TOKYO (Nikkei)–The management of Daio Paper Corp. (3880) is in an awkward position. Members of the company’s founding family are embroiled in a scandal, but the family’s ties to the group are so deep and strong that executives can distance themselves only so far.
On Friday, Daio Paper released a report by a special investigative committee on questionable loans of more than 10 billion yen received by former Chairman Mototaka Ikawa from group companies. The company expressed its intention to file a criminal complaint against Ikawa.
At a press conference the same day, President Masayoshi Sako said, “Though (management) has respect for the Ikawa family, we have to do the right thing.”
The company also decided to dismiss Takao Ikawa, a former president and father of Mototaka, as an adviser, and Tahakiro Ikawa, Mototaka’s younger brother, as a board director, because, “They did not take proper steps early” despite being aware of the huge loans to Mototaka since spring,” Sako said.
The scandal has brought to light that the publicly traded company has in fact been controlled by a family, and its money has been used by a family member as arbitrarily as if it were a family owned business.
Some may think the incident will offer the company a chance to remove itself from the family’s control, but that is unlikely to happen given how heavily Daio Paper depends on the family, or more specifically, on Takao Ikawa, the group’s leader.
De facto CEO
The biggest-ever scandal to hit the Ehime Prefecture-based company has impacted its marketing activity, but few of its business partners have scaled back or suspended business with Daio Paper for any of its mainline printing and office- and home-use paper products.
After the scandal surfaced, “we tried to exploit our rival’s misstep to grab a larger share of the market, but we were unable to do so,” said an official at a major producer of home-use paper products. Explaining why the scandal-hit company has been able to remain so strong, an executive at a general trading house said, “We’re able to maintain confidence in Daio Paper as long as Takao Ikawa holds sway as its leader.”
Takao, the eldest son of Daio’s founder, Isekichi Ikawa, knows adversity. He experienced the bankruptcy crisis that hit Daio Paper in 1962, the same year he graduated from Keio University, when the firm filed for corporate rehabilitation under court protection.
Takao persuaded his father, who had wanted to focus only on newspaper printing paper and corrugated paperboard, to diversify to other paper products, such as home-use paper, and also to expand overseas. Takao managed to develop the firm into the third-largest player in the paper and pulp industry, after Oji Paper Co. (3861) and Nippon Paper Group Inc. (3893).
Takao served as president from 1987 to 1995, since which time he has effectively remained the top executive. Even after his son, Mototaka, was installed as president, “Takao made decisions on every important matter that affects the fundamentals of the company,” a source close to the matter said.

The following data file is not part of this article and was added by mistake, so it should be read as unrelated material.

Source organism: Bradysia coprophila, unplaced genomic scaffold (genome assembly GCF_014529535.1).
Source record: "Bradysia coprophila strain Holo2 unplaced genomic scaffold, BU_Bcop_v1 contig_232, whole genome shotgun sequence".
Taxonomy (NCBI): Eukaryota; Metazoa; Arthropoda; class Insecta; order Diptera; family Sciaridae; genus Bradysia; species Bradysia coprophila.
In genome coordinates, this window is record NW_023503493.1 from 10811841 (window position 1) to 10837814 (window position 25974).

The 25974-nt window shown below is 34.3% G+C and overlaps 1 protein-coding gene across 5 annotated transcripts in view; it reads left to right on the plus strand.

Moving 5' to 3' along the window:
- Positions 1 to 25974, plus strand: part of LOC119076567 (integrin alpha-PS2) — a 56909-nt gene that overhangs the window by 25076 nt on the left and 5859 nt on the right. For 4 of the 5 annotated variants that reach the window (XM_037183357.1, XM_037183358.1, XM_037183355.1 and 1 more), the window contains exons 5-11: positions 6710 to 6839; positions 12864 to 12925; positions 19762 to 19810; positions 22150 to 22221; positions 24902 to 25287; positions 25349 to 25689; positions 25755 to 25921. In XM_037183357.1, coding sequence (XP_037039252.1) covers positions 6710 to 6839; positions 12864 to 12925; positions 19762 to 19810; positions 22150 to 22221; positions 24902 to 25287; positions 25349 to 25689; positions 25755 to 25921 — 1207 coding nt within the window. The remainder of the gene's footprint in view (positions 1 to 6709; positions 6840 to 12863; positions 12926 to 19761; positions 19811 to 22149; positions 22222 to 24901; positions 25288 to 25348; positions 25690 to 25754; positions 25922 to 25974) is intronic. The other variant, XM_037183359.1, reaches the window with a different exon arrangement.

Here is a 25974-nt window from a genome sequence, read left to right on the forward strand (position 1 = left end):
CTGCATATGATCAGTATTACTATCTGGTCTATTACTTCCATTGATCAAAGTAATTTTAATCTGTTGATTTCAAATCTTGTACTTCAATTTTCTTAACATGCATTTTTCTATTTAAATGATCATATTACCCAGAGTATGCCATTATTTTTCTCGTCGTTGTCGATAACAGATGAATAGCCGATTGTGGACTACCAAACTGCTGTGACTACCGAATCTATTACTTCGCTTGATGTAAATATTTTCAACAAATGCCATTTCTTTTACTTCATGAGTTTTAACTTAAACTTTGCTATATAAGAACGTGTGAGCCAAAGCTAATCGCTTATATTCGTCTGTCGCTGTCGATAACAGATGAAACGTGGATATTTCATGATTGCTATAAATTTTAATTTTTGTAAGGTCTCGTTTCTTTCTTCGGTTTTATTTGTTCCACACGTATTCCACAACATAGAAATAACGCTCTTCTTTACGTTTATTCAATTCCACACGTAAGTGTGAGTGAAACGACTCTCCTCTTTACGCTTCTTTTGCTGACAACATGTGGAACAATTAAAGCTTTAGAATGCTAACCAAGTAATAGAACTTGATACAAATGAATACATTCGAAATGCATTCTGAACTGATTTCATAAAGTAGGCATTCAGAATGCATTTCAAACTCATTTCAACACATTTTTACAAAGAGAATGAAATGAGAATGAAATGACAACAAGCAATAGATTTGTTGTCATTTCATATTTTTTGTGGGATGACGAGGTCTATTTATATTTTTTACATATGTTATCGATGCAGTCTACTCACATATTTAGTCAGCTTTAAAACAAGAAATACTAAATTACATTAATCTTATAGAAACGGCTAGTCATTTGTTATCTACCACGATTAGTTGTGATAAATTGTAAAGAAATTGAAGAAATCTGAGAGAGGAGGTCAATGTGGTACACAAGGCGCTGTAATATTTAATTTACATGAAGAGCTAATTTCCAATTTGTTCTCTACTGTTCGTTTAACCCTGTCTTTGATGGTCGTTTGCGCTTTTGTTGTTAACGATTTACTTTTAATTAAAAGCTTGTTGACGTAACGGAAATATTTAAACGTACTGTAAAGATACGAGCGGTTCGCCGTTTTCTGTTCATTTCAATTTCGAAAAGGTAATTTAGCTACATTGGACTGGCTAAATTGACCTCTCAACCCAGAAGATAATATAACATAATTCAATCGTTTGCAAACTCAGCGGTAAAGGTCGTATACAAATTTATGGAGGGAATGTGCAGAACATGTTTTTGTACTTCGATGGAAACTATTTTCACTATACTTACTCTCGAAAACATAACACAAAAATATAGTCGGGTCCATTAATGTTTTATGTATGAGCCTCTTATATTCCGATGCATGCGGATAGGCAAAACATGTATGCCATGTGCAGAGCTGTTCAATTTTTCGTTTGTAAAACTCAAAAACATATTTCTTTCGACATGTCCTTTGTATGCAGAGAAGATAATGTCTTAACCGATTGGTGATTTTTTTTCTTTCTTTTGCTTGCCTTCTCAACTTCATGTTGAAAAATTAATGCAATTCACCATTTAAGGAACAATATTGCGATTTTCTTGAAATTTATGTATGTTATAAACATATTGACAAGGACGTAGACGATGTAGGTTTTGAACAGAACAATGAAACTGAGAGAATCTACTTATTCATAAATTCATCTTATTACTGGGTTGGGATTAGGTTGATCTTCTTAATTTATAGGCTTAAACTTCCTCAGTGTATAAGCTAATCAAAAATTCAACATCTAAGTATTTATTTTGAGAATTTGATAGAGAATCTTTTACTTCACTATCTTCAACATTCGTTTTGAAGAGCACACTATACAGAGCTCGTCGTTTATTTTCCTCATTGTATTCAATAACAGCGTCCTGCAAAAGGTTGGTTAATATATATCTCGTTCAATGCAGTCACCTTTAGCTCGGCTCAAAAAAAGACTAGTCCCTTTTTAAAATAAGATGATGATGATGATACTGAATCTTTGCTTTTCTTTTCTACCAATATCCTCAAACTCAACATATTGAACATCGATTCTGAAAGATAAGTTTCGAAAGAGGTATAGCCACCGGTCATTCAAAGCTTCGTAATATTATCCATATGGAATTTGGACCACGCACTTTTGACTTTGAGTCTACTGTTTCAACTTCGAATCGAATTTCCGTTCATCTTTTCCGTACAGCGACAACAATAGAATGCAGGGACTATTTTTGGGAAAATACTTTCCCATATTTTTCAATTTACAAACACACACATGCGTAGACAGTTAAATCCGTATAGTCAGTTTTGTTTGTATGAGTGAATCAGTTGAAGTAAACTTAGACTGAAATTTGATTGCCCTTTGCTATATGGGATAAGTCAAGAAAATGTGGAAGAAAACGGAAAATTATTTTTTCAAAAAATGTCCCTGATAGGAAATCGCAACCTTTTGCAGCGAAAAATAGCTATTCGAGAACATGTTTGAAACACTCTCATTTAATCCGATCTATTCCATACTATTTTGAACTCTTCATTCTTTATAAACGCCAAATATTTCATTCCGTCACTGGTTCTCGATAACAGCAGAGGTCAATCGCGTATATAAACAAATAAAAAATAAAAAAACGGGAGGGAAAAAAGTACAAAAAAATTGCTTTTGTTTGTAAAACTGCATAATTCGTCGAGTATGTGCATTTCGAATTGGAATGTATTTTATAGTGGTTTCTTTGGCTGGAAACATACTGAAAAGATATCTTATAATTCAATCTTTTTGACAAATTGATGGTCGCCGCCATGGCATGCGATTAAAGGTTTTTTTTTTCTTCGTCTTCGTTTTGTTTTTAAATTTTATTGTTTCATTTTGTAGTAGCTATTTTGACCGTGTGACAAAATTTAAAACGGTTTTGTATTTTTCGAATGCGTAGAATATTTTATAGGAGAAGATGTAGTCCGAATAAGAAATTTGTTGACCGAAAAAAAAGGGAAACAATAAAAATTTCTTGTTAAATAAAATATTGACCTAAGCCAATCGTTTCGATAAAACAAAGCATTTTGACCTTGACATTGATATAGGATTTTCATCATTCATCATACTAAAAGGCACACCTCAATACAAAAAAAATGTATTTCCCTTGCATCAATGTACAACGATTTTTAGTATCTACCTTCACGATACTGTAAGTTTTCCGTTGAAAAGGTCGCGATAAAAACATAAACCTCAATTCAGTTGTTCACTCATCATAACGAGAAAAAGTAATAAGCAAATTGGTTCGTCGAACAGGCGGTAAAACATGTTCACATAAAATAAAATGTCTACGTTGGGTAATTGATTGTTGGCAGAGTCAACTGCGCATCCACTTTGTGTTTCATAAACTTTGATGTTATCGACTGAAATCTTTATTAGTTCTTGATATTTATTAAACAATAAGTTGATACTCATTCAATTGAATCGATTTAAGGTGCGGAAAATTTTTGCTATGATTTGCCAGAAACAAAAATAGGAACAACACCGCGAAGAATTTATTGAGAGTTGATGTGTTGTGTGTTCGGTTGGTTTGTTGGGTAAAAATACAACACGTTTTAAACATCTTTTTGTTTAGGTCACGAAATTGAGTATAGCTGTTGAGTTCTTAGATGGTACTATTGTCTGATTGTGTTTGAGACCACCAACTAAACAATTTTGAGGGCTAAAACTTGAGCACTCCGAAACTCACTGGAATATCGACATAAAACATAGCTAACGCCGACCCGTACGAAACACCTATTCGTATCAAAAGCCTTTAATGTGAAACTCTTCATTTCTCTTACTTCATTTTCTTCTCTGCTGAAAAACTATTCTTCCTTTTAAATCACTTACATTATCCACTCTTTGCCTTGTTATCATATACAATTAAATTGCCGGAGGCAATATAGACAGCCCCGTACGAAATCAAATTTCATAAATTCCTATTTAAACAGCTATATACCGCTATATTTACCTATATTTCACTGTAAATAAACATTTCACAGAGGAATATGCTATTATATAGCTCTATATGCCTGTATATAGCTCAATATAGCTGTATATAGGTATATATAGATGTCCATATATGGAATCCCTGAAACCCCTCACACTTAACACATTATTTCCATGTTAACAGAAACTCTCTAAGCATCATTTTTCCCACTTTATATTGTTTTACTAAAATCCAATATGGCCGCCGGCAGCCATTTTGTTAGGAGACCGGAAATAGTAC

The lineup of top executives at group companies also indicates that Daio Paper has the distinct nature of a family-owned business led by Takao and other family members.
Daio Paper’s leading shareholder, at 7.4%, is Daio Shoko. Based in Ehime Prefecture, it appears to be a typical asset management firm, listing insurance and real estate as its main businesses. Its president? Takao Ikawa.
Takao’s younger brothers serve as the presidents of Tokyo Pulp & Paper Co. and another paper sales firm in Ehime Prefecture. And Takahiro, Mototaka’s younger brother, is a board director at Elleair-Foods Corp., a restaurant chain operator based in the same prefecture, which leases real estate from Daio Paper.
This arrangement means Daio Paper has established a mechanism through which every deal between Daio Paper and its group firms puts money in the pockets of the Ikawa family.
Even Sako, Daio Paper’s president, is regarded as a loyal “banto” (head clerk) for the Ikawa family in the papermaking business community. This loyalty was on display when he met the press to discuss the scandal. At that time, Sako said even though the company is firing family members and moving forward with a criminal complaint, “we have no intention whatsoever of parting with the Ikawa family.”
Takao’s prestige may be the very glue that is holding Daio Paper together. If his family pulled away from the company en masse, the group could collapse.
It seems that both the Ikawa family and Daio Paper’s management want to settle the problem by simply attributing it to the misconduct of Mototaka. From the viewpoint of corporate governance for a publicly traded firm, however, the matter cannot be dismissed as merely a personal scandal.
If the family actually begins to be expelled from Daio Paper, and the current management team also comes under increased pressure to step down to take responsibility for the incident, the company might find it difficult to remain a going concern.
It is also possible that many of Daio Paper’s clients will stop doing business with the company depending on the outcome of the public investigation.
Should such developments come to pass, the group of lenders, led by Bank of Tokyo-Mitsubishi UFJ, to which Daio Paper currently owes 280 billion yen in short- and long-term loans, might be prompted to place the company under its control and even dissolve it.
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